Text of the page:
The best way to learn about an applicant is to use behavioral interviewing. Ask the interviewee to tell you a story, such as how they solved a problem at work. As they talk, listen and focus on their use of desired soft skills.
It’s much easier to train new employees in technical skills and company procedures, then it is to train them in soft skills. Learning to recruit for the necessary soft skills and then hire candidates who possess them will benefit your company.

Take a ‘Test Drive’

Want to learn a little more about your candidate?

  • Take the candidate on a tour of your office / facilities;
  • Introduce the candidate to current employees;
  • Engage them in (seemingly) non-interview related conversation.

After the interview, consider:

  • Did the candidate ask any questions? Were they relevant? Did they show any initiative? Did they display any prior knowledge or curiosity about your business?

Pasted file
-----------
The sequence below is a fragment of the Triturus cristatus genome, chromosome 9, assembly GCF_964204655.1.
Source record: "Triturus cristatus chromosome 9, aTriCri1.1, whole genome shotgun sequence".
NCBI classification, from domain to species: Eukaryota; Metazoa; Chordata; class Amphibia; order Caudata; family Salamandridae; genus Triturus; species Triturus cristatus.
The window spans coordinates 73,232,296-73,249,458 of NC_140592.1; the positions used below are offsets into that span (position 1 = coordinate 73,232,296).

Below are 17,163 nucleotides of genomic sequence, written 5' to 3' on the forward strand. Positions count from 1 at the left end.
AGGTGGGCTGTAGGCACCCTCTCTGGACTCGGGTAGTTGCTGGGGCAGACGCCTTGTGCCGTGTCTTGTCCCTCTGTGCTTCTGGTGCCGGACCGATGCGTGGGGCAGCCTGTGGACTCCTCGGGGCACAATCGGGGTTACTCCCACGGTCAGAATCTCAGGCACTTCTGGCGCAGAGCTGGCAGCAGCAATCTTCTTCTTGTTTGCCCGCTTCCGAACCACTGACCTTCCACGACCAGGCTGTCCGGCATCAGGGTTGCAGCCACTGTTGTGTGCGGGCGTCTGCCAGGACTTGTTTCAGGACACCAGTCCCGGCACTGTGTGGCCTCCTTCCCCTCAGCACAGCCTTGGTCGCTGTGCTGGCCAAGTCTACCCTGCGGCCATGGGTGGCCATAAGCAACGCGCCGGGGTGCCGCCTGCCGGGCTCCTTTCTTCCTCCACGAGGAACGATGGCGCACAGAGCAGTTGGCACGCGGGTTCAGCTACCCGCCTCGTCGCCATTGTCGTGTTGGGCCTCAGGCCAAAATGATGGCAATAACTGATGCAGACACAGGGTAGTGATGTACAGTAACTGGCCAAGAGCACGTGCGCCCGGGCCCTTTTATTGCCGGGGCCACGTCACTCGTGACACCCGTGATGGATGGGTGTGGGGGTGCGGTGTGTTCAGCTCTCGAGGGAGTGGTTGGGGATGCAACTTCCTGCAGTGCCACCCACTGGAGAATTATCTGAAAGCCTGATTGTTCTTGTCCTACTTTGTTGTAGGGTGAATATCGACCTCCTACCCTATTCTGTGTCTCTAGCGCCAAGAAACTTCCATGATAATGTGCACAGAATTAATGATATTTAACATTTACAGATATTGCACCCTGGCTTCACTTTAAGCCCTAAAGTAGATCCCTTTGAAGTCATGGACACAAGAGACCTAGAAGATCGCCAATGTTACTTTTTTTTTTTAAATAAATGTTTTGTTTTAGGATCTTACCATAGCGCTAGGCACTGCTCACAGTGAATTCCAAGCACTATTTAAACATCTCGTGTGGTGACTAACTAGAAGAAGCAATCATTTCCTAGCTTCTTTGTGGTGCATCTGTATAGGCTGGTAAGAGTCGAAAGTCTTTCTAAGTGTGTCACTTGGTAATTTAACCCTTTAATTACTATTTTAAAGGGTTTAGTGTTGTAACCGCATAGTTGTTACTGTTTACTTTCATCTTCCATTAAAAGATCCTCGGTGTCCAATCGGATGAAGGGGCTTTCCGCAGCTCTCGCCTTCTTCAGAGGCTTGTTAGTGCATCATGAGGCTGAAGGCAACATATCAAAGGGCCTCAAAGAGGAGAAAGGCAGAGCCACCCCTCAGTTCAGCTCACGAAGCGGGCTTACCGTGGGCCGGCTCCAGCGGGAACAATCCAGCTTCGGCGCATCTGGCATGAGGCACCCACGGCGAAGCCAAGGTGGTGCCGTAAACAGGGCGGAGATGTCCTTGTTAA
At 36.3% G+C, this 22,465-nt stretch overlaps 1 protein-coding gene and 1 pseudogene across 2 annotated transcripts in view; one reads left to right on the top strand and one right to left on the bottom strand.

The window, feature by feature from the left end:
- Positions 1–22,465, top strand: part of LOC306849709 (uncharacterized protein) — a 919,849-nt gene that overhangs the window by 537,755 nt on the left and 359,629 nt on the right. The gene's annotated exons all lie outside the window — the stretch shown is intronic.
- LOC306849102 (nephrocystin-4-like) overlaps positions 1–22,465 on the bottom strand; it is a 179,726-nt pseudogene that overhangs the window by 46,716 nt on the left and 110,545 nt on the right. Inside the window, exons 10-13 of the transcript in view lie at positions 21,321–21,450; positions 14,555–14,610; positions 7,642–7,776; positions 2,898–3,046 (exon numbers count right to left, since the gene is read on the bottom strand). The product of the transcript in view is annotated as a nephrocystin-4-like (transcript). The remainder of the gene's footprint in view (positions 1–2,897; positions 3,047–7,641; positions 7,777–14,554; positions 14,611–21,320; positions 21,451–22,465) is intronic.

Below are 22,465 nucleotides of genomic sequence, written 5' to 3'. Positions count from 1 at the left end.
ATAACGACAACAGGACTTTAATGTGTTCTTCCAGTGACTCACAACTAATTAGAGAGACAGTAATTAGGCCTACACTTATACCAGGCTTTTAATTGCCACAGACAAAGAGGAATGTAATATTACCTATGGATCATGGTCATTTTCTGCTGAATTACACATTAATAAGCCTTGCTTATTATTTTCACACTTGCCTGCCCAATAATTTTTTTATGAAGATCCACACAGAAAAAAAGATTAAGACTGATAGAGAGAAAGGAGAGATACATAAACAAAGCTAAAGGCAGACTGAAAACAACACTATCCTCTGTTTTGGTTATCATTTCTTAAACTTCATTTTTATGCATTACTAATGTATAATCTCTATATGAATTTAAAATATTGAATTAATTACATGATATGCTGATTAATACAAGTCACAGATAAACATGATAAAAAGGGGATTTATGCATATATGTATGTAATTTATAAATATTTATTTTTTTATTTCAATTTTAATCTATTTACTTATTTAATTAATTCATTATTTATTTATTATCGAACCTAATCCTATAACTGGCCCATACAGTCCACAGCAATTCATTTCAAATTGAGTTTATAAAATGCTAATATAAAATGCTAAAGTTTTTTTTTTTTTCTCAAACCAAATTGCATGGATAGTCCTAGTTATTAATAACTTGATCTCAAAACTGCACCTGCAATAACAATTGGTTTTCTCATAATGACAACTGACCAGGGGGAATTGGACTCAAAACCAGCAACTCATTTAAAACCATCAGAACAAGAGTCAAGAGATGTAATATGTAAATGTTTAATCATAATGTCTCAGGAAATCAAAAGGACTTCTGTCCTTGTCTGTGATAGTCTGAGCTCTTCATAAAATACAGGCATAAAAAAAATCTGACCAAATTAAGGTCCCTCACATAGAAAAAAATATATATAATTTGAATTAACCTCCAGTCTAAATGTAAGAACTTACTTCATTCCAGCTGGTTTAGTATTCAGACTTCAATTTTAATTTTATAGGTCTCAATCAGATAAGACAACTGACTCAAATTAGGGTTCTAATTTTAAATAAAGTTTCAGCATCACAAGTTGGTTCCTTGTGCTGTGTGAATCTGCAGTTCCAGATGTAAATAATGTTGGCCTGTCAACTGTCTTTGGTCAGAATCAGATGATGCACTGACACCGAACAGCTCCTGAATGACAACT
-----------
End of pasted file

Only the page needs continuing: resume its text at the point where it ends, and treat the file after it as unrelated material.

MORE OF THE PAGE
• Ask your employees what they thought about the candidate. Could they see themselves working together?
  • Did the candidate display any behaviour or personality traits that would make you think they would be a right for your company culture? Do they have a sense of humour or fun? Are they social? Did they display any personality or qualities that are relevant to the prospective position?

Want to learn more? Learn more about hiring for soft skills here or download our eBook on Core Competency Based Hiring.